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photographer E-Yaji.
The Mary and George Bloch Collection: Part VI  
Sotheby's, Hong Kong, 27 May 2013: Lot 137 

Lot 137

Lot 137
Treasury 2, no. 284 (‘The Marquis and the Daoist Chalcedony’)

Dendritic chalcedony; very well hollowed, with a recessed convex foot surrounded by a protruding flat footrim; the natural markings in the stone edited on one side to create a scene of a monkey, seated on the back of a horse, reaching towards a bee in flight while the horse grazes in front of a rocky outcrop beneath a tree, the other side with two layers of different colour carved as a cameo of a man, wearing only trousers and sandals, holding a basket on a pole over one shoulder
Official School, 1750–1860
Height: 5.82 cm
Mouth/lip: 0.75 cm/2.15 and 2.10 cm (oval)
Stopper: jadeite; coral finial; vinyl collar

Robert Hall (1985)

Treasury 2, no. 284

As is often the case with this silhouette group, the carver has extensively edited the thin plane of dendritic brown colouring in the stone. Only the upper foliage in the tree and the large rock and the smaller one beneath the tree are not edited.

This is a rare example where a well-defined, equally powerful subject is found on each main side. It also endorses the assumption that both cameo and silhouette chalcedony bottles would have been made in the same workshops, the choice being dictated largely by material and market demand. The cameo style of one side here takes full advantage of two planes of colour in the stone. Such multiple planes are often found in chalcedony, and particularly in agate, where any striated material if cut at right angles to the planes of striation would provide multiple layers. The identity of the figure is ambiguous, since, dressed only in sandals and trousers, he might be taken for a peasant, but his hair is tied up in a bun on top of his head and there might be a cloth cap tied around it (the basket obscures this detail). Various elements of the subject have been imaginatively picked out in the different planes of colour, the genius of which is exemplified in the lower body, where the trousers and shoes are in a slightly milky beige colour, while the ankles, showing between the two, are left in the lower plane of honey-brown, separating the legs from their enclosing garments, making them a realistic colour for a weathered sojourner and even placing them in lower relief in a realistic manner.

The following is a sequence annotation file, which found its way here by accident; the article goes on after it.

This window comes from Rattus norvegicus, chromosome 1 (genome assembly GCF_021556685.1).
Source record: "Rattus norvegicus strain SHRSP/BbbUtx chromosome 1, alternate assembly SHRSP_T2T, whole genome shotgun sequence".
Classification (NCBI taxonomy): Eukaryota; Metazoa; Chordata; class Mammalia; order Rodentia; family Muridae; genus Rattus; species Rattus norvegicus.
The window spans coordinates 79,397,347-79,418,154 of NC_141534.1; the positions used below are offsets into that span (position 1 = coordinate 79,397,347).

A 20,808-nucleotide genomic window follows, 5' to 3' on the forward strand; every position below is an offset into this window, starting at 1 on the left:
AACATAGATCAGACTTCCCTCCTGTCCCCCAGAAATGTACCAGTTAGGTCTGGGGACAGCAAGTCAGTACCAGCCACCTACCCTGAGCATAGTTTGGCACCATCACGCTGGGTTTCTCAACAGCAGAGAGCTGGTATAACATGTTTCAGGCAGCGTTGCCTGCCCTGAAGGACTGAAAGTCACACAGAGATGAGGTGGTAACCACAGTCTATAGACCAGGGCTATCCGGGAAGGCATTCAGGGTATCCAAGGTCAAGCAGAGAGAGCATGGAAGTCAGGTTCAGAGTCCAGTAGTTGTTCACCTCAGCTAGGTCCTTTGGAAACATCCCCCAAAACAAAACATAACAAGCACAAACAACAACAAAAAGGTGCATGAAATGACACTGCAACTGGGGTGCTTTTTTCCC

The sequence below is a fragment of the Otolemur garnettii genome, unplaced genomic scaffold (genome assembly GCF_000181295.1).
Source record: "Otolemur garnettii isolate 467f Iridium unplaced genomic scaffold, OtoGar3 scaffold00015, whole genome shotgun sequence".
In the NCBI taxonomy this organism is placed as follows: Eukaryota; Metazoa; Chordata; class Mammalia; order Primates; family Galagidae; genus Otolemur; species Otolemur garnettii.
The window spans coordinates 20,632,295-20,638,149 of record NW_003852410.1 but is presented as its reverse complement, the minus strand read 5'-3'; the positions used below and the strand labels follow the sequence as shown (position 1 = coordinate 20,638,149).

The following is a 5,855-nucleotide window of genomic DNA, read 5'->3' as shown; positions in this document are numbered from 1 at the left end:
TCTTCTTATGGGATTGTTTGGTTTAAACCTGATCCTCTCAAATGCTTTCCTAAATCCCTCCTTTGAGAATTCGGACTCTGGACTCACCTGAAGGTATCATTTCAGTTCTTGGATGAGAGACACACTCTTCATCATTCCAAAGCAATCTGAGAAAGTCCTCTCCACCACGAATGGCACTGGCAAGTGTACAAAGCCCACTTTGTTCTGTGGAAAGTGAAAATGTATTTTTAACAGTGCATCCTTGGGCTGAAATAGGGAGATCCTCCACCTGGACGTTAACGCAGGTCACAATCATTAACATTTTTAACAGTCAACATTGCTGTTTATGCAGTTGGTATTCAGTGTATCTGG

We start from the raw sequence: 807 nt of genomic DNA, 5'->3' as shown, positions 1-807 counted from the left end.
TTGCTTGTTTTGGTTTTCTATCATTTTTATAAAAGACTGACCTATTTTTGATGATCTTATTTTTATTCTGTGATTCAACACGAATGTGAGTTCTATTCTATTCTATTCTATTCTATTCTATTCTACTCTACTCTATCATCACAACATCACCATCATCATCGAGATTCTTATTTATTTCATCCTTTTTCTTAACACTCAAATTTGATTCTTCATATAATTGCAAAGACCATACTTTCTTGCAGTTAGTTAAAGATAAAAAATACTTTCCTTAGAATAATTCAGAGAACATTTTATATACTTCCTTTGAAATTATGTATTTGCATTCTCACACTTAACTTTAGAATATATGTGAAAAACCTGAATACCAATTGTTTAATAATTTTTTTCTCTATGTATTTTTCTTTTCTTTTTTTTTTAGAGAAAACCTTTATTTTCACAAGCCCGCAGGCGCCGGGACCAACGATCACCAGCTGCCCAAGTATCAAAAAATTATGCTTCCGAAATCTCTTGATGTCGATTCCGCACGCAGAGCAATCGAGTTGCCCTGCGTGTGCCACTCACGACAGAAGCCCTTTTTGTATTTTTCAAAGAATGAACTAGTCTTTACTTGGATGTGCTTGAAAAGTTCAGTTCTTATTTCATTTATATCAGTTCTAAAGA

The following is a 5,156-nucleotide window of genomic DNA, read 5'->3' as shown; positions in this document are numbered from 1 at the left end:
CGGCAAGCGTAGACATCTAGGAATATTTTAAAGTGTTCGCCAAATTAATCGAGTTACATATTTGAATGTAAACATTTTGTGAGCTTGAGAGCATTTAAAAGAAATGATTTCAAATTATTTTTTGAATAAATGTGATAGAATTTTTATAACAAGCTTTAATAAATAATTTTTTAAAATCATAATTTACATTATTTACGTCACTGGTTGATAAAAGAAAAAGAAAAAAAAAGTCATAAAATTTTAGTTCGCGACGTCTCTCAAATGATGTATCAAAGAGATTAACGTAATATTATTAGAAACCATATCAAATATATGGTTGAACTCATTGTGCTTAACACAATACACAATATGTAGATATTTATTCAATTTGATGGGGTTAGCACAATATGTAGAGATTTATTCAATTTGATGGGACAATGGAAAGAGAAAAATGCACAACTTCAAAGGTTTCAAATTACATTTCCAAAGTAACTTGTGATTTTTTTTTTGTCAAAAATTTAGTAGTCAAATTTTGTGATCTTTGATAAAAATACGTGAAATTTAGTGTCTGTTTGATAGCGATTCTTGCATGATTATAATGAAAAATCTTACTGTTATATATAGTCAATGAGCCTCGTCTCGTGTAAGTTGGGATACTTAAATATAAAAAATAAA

Although the hollowing here is well done, even into the shoulders, the foot is of the easier, recessed convex type, although unusually well carved. This combination may indicate that the bottle was produced relatively early in the general decline of carving standards or that it is a nineteenth-century work on which the carver took special care because of the unusual material. Figure subjects of this type, although usually in silhouette rather than cameo, seem to have been a later development, perhaps beginning in the Qianlong era but flourishing during the nineteenth century; or at least we so theorize, based on the fact that they are so frequently combined with more careless hollowing and detailing of the foot.


This is not the Sotheby’s sale catalogue. This is a product of Hugh Moss for the purposes of this website. For the catalogue details please refer to Sotheby’s website or request a copy of a printed sale catalogue from Sotheby’s


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